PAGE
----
US5113393 *Apr 3, 1990May 12, 1992Wang Laboratories, Inc.Apparatus for distributing data processing
US5319353 *Oct 14, 1992Jun 7, 1994Advantest CorporationAlarm display system for automatic test handler
US5483637 *Jun 27, 1994Jan 9, 1996International Business Machines CorporationExpert based system and method for managing error events in a local area network
US5513191 *May 27, 1992Apr 30, 1996Fujitsu LimitedAsynchronous transfer mode (ATM) cell error processing system
US5619644 *Sep 18, 1995Apr 8, 1997International Business Machines CorporationSoftware directed microcode state save for distributed storage controller
US5673390 *Aug 8, 1994Sep 30, 1997International Business Machines CorporationMethod and system for displaying error messages
US5742753 *Jun 6, 1996Apr 21, 1998The Boeing CompanyMesh interconnected array in a fault-tolerant computer system
US5748880 *Sep 3, 1996May 5, 1998Fujitsu LimitedComputer-supervising system
US5809012 *May 4, 1995Sep 15, 1998Fujitsu LimitedConnectionless communication system
US5948107 *May 28, 1997Sep 7, 1999Intel CorporationMethod of handling errors in complex inheritance hierarchies
US5974568 *Nov 17, 1995Oct 26, 1999Mci Communications CorporationHierarchical error reporting system
US5982893 *Jun 4, 1998Nov 9, 1999Simple Access Partners, Llc.System and method for processing transaction messages
Referenced by
Citing PatentFiling datePublication dateApplicantTitle
US6381712 *Jun 30, 1999Apr 30, 2002Sun Microsystems, Inc.Method and apparatus for providing an error messaging system
US6526529 *Jun 29, 1999Feb 25, 2003Microsoft CorporationDynamic error messaging
US6915461 *Apr 27, 1999Jul 5, 2005Mitsubishi Denki Kabushiki KaishaControl unit used in machine tools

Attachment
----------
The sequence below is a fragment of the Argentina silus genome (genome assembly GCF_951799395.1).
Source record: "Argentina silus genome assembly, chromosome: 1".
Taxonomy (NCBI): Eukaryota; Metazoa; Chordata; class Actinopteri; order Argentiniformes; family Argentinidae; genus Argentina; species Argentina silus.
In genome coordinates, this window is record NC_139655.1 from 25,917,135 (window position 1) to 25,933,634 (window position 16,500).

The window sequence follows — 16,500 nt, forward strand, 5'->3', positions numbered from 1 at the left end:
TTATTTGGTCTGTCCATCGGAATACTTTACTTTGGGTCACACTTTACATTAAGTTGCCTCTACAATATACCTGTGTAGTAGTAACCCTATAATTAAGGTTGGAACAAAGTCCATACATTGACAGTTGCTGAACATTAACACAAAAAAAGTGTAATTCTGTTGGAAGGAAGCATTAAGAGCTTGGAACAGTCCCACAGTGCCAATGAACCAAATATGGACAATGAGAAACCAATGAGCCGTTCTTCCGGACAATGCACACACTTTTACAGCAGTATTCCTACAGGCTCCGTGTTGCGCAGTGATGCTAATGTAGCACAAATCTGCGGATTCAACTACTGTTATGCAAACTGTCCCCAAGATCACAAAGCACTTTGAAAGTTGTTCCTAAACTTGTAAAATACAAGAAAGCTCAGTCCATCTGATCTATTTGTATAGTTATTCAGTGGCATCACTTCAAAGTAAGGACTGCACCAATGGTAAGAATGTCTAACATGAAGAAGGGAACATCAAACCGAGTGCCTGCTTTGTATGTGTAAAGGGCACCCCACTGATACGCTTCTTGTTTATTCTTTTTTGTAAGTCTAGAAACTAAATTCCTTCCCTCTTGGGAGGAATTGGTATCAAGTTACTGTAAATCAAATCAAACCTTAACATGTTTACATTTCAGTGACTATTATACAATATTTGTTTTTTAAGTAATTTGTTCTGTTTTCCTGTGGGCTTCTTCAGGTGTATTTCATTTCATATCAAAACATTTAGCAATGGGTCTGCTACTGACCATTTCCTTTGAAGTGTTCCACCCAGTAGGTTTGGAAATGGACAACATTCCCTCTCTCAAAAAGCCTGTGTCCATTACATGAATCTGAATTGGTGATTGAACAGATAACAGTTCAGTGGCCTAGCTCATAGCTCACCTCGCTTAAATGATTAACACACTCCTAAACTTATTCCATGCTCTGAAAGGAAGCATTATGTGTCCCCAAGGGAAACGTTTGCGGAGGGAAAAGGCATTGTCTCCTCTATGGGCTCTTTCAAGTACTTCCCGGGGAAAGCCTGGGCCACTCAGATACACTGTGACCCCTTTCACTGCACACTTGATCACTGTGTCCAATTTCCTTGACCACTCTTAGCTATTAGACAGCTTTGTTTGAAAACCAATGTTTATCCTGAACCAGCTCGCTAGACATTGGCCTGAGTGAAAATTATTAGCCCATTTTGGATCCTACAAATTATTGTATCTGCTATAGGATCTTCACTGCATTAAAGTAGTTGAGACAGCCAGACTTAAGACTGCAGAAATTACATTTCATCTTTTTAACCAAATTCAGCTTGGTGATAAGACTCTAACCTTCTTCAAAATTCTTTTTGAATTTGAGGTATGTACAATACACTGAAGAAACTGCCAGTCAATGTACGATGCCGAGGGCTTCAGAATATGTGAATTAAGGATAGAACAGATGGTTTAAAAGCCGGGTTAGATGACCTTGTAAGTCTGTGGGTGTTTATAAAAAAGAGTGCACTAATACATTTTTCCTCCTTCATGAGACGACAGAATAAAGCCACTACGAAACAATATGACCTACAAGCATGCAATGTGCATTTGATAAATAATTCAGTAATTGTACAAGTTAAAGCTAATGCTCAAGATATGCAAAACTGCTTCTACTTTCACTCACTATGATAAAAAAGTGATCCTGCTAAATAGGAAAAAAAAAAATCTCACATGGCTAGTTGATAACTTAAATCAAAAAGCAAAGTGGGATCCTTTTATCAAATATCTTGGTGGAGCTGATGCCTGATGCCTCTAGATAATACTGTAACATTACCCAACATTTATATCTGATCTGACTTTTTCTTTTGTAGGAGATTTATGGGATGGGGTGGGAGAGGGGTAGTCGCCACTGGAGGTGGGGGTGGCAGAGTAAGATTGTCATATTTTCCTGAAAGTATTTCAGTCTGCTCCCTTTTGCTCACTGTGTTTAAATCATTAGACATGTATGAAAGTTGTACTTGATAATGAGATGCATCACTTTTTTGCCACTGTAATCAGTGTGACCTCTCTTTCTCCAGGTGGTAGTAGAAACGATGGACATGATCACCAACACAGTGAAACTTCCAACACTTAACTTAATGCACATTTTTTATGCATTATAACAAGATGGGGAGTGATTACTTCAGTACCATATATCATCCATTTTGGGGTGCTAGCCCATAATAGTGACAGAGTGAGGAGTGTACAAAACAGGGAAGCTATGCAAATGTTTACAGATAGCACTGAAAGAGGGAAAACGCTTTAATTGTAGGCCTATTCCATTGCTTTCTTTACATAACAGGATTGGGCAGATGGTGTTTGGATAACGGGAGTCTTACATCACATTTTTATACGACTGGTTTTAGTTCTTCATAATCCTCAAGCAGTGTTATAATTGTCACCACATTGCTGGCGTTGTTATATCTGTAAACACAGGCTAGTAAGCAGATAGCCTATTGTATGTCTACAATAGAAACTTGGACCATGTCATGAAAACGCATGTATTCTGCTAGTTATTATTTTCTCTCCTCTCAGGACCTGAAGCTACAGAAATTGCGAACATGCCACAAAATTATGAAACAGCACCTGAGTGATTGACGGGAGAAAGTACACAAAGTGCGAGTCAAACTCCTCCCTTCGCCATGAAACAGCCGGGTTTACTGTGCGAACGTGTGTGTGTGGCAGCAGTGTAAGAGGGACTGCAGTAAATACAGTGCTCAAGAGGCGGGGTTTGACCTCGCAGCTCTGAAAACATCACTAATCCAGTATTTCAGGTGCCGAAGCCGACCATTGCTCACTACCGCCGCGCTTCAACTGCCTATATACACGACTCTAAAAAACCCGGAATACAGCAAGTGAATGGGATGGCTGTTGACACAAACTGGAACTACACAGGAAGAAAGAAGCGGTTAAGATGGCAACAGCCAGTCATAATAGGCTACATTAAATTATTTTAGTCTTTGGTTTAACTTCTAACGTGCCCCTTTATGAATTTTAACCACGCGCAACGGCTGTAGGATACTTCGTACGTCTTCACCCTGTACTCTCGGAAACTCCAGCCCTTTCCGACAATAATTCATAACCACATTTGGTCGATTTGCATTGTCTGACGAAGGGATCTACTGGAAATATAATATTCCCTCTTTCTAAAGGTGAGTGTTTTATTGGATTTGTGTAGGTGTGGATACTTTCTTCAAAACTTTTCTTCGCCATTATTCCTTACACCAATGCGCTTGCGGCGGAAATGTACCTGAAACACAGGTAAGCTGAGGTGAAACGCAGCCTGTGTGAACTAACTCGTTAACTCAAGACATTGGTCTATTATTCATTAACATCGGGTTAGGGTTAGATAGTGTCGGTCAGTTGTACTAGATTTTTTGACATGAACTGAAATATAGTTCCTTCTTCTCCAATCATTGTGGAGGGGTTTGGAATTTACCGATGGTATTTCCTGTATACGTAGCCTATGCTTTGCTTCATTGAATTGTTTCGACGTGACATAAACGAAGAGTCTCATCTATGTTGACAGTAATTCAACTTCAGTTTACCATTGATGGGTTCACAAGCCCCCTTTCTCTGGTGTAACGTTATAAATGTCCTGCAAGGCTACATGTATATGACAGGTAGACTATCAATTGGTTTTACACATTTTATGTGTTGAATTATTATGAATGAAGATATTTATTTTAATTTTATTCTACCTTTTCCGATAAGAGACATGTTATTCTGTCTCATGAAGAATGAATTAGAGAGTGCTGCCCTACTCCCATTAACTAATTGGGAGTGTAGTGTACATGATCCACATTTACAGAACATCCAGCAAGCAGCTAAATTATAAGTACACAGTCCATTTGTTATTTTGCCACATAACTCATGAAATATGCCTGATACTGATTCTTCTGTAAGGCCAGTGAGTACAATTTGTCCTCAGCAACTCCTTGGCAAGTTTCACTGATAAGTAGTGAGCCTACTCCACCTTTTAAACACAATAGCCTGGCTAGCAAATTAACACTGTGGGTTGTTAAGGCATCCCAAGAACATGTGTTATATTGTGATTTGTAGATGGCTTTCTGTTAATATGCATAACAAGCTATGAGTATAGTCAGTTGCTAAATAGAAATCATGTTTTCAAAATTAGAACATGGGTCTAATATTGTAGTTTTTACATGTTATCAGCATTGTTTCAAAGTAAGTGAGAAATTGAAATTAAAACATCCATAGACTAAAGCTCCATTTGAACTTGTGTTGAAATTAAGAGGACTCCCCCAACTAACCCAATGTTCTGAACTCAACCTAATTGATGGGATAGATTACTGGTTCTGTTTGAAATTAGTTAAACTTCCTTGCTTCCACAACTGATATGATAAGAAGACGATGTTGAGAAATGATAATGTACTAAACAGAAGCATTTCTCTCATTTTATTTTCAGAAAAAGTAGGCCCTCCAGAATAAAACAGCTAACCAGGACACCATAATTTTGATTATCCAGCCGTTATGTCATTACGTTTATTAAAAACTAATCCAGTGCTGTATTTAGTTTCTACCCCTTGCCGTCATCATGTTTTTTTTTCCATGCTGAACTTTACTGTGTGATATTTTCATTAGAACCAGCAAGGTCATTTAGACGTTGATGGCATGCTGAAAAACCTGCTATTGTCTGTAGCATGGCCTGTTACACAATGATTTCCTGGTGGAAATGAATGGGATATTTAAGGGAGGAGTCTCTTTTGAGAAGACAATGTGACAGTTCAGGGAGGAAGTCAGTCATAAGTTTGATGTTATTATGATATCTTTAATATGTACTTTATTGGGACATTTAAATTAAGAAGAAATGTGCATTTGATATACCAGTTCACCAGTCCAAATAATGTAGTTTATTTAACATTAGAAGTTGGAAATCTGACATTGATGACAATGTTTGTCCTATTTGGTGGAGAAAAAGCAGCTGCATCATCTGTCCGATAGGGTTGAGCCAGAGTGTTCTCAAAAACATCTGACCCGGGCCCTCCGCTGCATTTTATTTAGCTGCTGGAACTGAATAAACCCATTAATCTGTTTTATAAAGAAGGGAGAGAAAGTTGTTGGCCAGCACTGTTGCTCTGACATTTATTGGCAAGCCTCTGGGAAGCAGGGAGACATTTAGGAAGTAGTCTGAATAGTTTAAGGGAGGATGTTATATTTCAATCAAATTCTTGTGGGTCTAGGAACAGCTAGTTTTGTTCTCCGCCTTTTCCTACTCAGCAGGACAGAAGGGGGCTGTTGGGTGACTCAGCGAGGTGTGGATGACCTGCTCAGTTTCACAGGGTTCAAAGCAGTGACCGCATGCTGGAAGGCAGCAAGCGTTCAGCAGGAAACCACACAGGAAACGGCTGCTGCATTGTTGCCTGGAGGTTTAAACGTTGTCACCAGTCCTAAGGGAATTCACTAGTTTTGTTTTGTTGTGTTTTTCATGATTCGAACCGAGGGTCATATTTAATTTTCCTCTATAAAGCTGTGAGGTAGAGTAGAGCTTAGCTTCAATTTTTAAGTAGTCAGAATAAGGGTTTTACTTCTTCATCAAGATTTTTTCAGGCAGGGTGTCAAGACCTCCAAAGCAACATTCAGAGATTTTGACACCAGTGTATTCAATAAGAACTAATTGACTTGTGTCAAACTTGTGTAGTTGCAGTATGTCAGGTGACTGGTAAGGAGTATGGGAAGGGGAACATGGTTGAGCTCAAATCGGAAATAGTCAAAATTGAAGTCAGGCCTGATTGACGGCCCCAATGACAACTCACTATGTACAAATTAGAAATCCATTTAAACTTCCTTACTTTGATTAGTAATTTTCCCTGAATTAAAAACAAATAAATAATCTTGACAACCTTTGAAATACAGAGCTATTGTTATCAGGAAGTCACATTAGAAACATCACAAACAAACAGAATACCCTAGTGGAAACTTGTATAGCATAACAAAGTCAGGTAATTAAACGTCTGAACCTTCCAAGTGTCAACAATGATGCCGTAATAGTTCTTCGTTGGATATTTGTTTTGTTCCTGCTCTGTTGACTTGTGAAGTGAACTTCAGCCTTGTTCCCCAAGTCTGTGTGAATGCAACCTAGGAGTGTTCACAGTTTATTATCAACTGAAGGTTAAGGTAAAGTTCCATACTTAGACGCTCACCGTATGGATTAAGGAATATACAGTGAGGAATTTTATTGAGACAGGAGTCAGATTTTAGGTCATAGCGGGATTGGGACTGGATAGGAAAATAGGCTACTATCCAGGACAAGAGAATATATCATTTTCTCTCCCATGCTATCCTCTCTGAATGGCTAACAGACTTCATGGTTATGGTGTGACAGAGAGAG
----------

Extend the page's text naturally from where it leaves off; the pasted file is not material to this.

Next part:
US7085968May 20, 2002Aug 1, 2006Gateway Inc.Audibly enabled error status
US7823053Dec 19, 2006Oct 26, 2010International Business Machines CorporationSystem and method for searching error messages
US7873898Apr 3, 2008Jan 18, 2011International Business Machines CorporationSystem and method for searching error messages
US7877640 *Mar 30, 2007Jan 25, 2011Sap AgMethod and system for providing enhanced exception messages for exceptions thrown by virtual machines
US8024639Mar 27, 2007Sep 20, 2011Schweitzer Engineering Laboratories, Inc.Software and methods to detect and correct data structure
US8165926 *Oct 17, 2003Apr 24, 2012International Business Machines CorporationMethod, medium, and system for detecting errors in item requests
US8441768Sep 8, 2010May 14, 2013Schweitzer Engineering Laboratories IncSystems and methods for independent self-monitoring
US20050086130 *Oct 17, 2003Apr 21, 2005International Business Machines CorporationSystem, method and program product for maintaining item requests
Classifications
U.S. Classification714/48, 714/E11.187, 714/E11.025, 714/801, 714/47.1
International ClassificationG06F11/07, G06F11/32
Cooperative ClassificationG06F11/0709, G06F11/0769, G06F11/327
European ClassificationG06F11/07P4A, G06F11/07P1A, G06F11/32S4
Legal Events
DateCodeEventDescription
Apr 11, 2012FPAYFee payment
Year of fee payment: 12
Apr 17, 2008FPAYFee payment
Year of fee payment: 8
Apr 1, 2004FPAYFee payment
Year of fee payment: 4
Nov 3, 2003ASAssignment
Owner name: ORACLE INTERNATIONAL CORPORATION, CALIFORNIA
Free format text: ASSIGNMENT OF ASSIGNORS INTEREST;ASSIGNOR:ORACLE CORPORATION;REEL/FRAME:014662/0001
Effective date: 20031028
Owner name: ORACLE INTERNATIONAL CORPORATION 500 ORACLE PARKWA
May 29, 1997ASAssignment
Owner name: ORACLE CORPORATION, CALIFORNIA
Free format text: ASSIGNMENT OF ASSIGNORS INTEREST;ASSIGNOR:BUZSAKI, GEORGE;REEL/FRAME:008600/0749
Effective date: 19970514